Dr. Angela Putman has been an assistant professor of communications at Pennsylvania State University's Brandywine campus since June 2015. For information about her previous work experience, click here.
Putman, who earned a Ph.D. in Intercultural Communication from the University of New Mexico in 2014, reports that her doctoral dissertation “focused on educating people about systemic racism, intersectionality, and white privilege.” Arguing that racism and discrimination against nonwhites has long pervaded American culture, Putman claims that during her “long academic journey,” “a lot of self-reflection” enabled her to become aware not only of her “own whiteness as a privileged, white woman,” but also of the “white guilt” that she bore as a result of her “participation (whether explicit or implicit) in systems that are inherently racist.” Proceeding from the premise that it is “a privilege to be considered white” – and that “the label white has been used to include some and exclude others” – Putman avers that it is impossible for any white person to adequately understand the black American experience of “racial discrimination, subjugation, oppression, and persecution.”
When black riots erupted in response to false rumors claiming that a white police officer in Ferguson, Missouri had maliciously shot and killed an unarmed, submissive, and compliant black teenager named Michael Brown in August 2014, Putman lamented that “many people (most of whom are white)” were using the riots as “a convenient reason” to characterize “people of color (specifically black people)” as “thugs,” “hoodlums,” “gang members,” “criminals,” “idiots,” and “a slew of other racial slurs.” “What many white people have forgotten,” Putman continued, “is that we [whites] pretty much invented rioting.” Asserting, for instance, that the Boston Tea Party “was a riot” carried out “by white people” in the 1700s, she added that whites historically “have rioted over the ratification of constitutional documents, over a scarcity of jobs between off-duty soldiers and civilians, over land seizures, over objections to grave robbing, over the use of the Bible in public schools, over anti-black sentiments and actions, over the price of food, and even over our sports teams.” In short, said Putman, “rioting has played a central role in the history of this nation.”
In March 2015, Putman suggested that the reason why many black people had “learn[ed] to fear police rather than seeing them as people who were there to protect and serve,” was because blacks grew up “constantly” seeing officers who “did not look like [them] in any way, and who came into [their] neighborhood to question, harass, frisk, yell at, and arrest” local residents. Too many black mothers, Putman added, had spent years fearing that an impulsive or trigger-happy white policeman might one day kill their children for no legitimate cause whatsoever.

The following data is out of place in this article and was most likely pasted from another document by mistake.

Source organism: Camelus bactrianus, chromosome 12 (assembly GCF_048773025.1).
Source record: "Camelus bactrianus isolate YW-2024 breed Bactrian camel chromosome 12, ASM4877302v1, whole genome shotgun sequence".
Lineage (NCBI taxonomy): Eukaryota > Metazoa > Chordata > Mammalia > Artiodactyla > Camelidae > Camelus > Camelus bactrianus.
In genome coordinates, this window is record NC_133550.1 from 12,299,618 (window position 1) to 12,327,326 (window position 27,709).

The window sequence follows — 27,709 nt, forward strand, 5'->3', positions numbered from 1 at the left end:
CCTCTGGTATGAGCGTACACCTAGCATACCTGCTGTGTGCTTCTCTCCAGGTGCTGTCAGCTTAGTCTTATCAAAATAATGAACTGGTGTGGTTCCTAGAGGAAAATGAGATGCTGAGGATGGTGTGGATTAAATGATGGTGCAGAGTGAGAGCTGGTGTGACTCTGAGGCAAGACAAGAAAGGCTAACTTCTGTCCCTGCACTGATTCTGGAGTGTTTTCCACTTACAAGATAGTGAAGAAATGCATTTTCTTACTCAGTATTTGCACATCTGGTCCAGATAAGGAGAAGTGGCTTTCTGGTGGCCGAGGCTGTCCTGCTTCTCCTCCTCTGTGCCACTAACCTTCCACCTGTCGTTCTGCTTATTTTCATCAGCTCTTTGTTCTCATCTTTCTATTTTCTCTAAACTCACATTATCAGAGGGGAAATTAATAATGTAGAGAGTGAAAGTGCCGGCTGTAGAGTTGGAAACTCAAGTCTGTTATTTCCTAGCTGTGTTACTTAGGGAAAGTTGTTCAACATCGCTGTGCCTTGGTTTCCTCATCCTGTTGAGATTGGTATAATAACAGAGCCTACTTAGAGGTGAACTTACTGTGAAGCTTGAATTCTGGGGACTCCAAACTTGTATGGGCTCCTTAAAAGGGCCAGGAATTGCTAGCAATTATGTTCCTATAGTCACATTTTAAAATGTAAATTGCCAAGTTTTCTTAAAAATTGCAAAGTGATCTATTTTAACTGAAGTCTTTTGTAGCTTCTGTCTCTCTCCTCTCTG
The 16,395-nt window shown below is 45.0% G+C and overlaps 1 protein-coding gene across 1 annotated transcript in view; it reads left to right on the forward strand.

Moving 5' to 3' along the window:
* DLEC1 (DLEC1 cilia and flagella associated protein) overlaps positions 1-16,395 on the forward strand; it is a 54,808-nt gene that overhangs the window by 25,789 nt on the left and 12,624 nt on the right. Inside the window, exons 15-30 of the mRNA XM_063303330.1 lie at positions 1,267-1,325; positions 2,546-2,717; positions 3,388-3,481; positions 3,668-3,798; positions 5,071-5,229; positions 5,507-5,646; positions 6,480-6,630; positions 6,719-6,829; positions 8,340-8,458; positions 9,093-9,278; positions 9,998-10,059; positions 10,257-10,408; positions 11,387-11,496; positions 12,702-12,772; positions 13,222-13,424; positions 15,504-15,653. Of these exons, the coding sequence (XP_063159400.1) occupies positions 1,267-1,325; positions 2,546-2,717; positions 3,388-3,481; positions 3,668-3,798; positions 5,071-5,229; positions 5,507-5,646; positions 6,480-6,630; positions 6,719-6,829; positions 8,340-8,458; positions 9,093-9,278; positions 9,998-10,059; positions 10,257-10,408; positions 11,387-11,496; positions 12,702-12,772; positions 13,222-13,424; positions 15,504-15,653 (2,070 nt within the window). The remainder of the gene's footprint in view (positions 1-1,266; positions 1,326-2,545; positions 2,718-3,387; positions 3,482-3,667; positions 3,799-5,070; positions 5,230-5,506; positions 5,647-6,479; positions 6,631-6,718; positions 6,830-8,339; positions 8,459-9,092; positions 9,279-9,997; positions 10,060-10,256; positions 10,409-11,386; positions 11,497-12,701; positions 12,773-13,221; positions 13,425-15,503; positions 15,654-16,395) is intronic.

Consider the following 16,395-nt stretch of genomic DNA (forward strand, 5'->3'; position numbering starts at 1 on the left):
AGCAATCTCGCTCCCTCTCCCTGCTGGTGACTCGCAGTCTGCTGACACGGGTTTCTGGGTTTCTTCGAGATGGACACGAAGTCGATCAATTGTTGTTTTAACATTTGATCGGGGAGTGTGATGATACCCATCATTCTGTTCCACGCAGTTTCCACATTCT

“Expecting people of color to solve the race problem in this country,” says Putman, “is like expecting poor people to solve the problem of wealth disparity in this country. It is not the responsibility of the oppressed to relieve themselves from oppression—it is the responsibility of the oppressor. In this particular context, we are talking about systemic and institutional racism, and those who most benefit from this system in the United States are white people.” “You don’t have to be a blatant racist, attending KKK rallies and screaming racial epithets in the streets, to benefit from systemic racism,” Putman adds. “Every white person, regardless of intentions and actions, benefits from being born white in this country.”
Putman maintains that all whites are racist by definition, even those who “believe that if they don’t think racist thoughts, or say racist things, or commit racist actions, then they must not be racist.” Racism, she explains, is not an individual matter, but rather, “a system of subjugation and oppression that is pervasive throughout U.S. structures and institutions.” Because “whites are positioned within U.S. society in positions of higher status and authority,” Putman adds, they “have unearned privileges afforded to [them] simply for being white.” In an effort to help white people awaken to this harsh reality, Putman strongly encourages them “to show up to Black Lives Matter protests and rallies.”
In 2017, Putman produced an academic paper that laid out the results of research which she had conducted regarding “ideologies within college students’ discourse that are foundational to whiteness.” From her findings, Putman concluded that the notion of a “meritocracy” which rewards people for their effort and their skills, is nothing more than a “white ideology” that professors should seek to extinguish by teaching their students about “how racism and whiteness function in various contexts, the powerful influence of systems and institutions, and the pervasiveness of whiteness ideologies within the United States.” Once students are properly schooled in these matters, said Putman, they will be more inclined to not only “resist perpetuating and reifying whiteness through their own discourse and interactions,” but also to challenge systemic “manifestations of racism and whiteness.”
Putman regularly advances her views on racial matters via her website, whiteprivdoc.com, where she writes blogs and posts articles. She also markets her services as a trainer and consultant “in the areas of diversity, racism, white privilege, and culture.”
For additional information on Angela Putman, click here.